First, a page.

A Somerton Man screenplay.
Jim is an Army Lieutenant working on Sydney Harbour who has been recruited by Allied Intelligence to relay false shipping information to ..
.. Joan, a nurse, who is oblivious of the worthlessness of the information that she hands over to ..
.. Jack, an operative of a foreign Intelligence Service.
However the scheme ceases operation when Jim is posted north, only to be resumed in 1946 when he returns to Sydney.
When Joan and Jack are re-acquainted emotions come into play and she is left expecting Jack’s baby. They receive this unwelcome news badly and she decamps to Melbourne in late 1946, then to Adelaide in 1947 where Johnny is born. A stout lad with many of his father’s physical characteristics visible at an early age, particularly the ears.
Joan lives quietly until 1948 when she is surprised to hear from Jack, who has found her and says he would like to visit Adelaide and see Johnny. She sees no harm in this, where in fact Jack has been instructed to do so by his handlers, who have a devious plan in mind, one that involves combating and hopefully negating unwanted British influences in the Australian National Security Service. A service renowned for its archaic methodology and inexperience in foreign affairs.
Jack arrives in Adelaide by train in November 1948, lodges his suitcase and is met by a colleague, Joris, who takes him to a Glenelg safe house and tells him he must wait until Joan returns from her nursing shift later that evening.
Joris excuses himself and takes a short walk into town to buy something for them to eat as both have had a long day of waiting and Jack is impatient to see little Johnny.
The poison works quickly, but not before Jack is able to take a wild swing at Joris before collapsing on the floor. His blow connects, leaving a slight abrasion between his knuckles.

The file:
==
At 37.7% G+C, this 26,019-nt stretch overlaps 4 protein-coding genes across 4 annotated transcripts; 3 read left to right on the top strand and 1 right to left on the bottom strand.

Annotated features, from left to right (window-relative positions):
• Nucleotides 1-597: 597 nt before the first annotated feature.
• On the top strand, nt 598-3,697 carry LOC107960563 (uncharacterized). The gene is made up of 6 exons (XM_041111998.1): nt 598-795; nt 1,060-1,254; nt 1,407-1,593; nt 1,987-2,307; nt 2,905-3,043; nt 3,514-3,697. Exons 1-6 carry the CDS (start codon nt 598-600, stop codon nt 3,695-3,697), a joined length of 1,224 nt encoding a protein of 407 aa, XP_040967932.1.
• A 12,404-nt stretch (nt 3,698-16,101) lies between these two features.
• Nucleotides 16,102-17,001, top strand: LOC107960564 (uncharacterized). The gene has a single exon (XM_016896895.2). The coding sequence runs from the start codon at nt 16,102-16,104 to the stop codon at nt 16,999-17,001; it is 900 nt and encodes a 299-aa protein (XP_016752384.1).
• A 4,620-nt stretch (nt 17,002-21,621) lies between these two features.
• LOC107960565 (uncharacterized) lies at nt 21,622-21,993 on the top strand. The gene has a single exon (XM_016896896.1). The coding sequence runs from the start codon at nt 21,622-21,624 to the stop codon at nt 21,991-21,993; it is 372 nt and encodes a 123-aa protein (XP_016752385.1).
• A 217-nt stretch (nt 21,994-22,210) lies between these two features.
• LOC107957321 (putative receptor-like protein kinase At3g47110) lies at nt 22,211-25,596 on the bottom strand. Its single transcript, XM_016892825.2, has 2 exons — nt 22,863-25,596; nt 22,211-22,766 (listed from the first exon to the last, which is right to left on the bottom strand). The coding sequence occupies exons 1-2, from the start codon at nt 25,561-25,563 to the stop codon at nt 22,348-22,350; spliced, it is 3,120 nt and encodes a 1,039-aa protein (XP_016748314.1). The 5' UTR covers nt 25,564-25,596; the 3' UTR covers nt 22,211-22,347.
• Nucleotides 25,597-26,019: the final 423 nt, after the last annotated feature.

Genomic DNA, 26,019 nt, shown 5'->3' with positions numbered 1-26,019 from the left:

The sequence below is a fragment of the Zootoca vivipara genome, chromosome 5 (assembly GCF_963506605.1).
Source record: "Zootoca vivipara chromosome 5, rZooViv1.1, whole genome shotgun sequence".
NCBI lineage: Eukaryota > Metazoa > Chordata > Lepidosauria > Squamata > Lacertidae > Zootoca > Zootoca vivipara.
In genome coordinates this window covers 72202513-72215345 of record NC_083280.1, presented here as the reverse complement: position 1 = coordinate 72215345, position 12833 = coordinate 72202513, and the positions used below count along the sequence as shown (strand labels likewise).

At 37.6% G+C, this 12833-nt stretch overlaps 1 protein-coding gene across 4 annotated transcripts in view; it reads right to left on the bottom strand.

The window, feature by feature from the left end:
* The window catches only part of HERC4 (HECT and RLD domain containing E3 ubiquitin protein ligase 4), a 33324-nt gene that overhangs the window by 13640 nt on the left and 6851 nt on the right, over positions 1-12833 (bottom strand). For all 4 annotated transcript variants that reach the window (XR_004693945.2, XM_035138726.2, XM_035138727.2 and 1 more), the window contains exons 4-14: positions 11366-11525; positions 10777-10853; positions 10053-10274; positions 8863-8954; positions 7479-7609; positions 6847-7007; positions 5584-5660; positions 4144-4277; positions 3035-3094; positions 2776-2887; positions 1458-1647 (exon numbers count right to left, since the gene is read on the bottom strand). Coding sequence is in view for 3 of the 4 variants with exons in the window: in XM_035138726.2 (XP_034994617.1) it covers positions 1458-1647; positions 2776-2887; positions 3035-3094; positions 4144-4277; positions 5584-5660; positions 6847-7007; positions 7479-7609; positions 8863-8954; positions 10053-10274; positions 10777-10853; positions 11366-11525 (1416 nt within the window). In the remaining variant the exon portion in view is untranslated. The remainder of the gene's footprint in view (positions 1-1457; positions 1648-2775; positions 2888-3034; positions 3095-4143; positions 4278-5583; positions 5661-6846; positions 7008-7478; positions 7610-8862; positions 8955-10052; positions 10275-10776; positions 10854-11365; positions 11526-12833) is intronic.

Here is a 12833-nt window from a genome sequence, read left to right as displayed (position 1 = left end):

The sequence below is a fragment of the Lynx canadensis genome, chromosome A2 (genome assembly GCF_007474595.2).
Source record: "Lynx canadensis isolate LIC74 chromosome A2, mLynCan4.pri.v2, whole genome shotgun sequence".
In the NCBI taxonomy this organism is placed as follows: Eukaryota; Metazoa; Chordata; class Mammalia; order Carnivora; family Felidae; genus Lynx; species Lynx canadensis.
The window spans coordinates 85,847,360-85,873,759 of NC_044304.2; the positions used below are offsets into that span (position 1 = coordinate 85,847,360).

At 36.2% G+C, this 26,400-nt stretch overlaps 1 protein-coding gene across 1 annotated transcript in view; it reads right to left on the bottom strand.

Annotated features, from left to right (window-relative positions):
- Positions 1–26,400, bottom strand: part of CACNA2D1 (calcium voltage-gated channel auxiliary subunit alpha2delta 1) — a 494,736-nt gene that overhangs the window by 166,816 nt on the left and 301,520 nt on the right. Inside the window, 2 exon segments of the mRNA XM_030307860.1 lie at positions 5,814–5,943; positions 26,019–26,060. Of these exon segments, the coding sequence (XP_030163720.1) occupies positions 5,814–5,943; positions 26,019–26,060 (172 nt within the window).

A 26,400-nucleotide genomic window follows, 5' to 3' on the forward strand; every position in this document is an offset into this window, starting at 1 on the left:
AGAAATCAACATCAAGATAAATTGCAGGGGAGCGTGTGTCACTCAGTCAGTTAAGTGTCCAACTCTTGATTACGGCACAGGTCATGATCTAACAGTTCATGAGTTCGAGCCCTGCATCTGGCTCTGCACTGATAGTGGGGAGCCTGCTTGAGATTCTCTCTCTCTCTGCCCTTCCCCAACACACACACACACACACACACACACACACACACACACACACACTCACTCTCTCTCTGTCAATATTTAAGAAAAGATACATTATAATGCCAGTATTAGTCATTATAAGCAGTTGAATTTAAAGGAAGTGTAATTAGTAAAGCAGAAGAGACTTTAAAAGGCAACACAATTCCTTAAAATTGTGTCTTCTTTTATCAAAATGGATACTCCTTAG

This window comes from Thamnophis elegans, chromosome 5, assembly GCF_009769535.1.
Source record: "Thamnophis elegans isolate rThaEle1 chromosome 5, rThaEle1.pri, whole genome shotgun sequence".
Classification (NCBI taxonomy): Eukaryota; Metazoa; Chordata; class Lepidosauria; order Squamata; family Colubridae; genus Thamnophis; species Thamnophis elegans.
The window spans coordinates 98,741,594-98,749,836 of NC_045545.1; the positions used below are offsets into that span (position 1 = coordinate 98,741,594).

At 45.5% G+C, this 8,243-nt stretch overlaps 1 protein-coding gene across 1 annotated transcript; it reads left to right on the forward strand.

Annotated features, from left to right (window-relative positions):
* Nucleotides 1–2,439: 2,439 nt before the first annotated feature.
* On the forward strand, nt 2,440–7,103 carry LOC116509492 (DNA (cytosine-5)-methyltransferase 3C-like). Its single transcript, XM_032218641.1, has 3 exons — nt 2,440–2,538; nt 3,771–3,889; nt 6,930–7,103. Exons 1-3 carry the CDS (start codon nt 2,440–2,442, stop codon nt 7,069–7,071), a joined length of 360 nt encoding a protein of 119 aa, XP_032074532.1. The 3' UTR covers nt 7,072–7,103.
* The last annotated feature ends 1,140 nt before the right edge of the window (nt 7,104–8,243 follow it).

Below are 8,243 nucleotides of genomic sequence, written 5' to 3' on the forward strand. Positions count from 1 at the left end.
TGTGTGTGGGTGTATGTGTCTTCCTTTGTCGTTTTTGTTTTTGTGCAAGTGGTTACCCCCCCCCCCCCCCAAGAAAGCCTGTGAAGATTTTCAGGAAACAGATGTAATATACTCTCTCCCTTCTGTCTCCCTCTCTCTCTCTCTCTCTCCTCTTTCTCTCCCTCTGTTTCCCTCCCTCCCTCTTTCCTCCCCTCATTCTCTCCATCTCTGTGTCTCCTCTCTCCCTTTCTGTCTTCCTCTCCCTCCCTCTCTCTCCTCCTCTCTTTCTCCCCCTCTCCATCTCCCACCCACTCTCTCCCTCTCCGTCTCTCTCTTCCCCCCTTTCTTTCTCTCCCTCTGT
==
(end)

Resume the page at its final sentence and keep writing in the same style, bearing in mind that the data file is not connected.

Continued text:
Joris moves quickly. He takes the copy of a Rubaiyat he has been given, cuts out the last two words and secretes the slip into Jack’s fob pocket then transports the body to a predetermined place on the beach near Joan’s home, looking for all intents like a man assisting an inebriated friend home from the nearby pub.
But he is seen.
The following morning Joris returns to the scene of the crime and slips the Rubaiyat into a car his handlers knew would be parked outside the local pharmacy. The Rubaiyat has been thoroughly doctored by the addition of an impenetrable code and Joan has been implicated as her phone number has been written on the back cover.
Everyone does their homework in the espionage business.
The car belongs to Jane*, a doctor whose routine was to refill her surgery cabinet every Wednesday morning as the pharmacist, Jason is a longtime professional acquaintance of both her and her husband.
The plan as envisaged.
A day or two later, when Jane finds the planted Rubaiyat and learns of a slip of paper bearing bearing the words Tamam Shud found on a body close to the pharmacy, she immediately makes the connection and rings the police.
They take possession of the book, note the phone number and interview Joan and Jane, both of whom are now considered to be uncomfortably connected to the apparent murder of an unidentified man and a mysterious code. These are fraught days in Adelaide where Russian spies are suspected to be lurking on every corner.
The code is sent to Naval Intelligence for deciphering but after being unable to make sense of it they send it on to a representative of the National Security Service in Canberra.
The National Security Service is also unsuccessful and they send it on to the new boys on the Canberra block, the MI5, who have a sterling record of breaking Russian codes.
The book lands on the desk of MI5 agent Joseph together with Joan and Jane’s police interview records.
Joseph investigates the backgrounds of both women, and with the assistance of the Australian Security Service determines that Joan was once a low-level Intelligence operative with Communist Party connections.
Then, when Joseph learns of Jane’s familial connections he immediately cables his London office to tell them the acting chief of the MI5 in Australia, his boss, has been implicated through his niece in the murder of an unidentified man who police suspect might have been a Russian spy.
You know it makes sense ..
* The husband of Doctor Lica Delprat (niece of Australian MI5 Chief Robert Hemblys-Scales) had a surgery near to a pharmacy belonging to Chemist Freeman, the man in whose car the Rubaiyat was purported to have been found.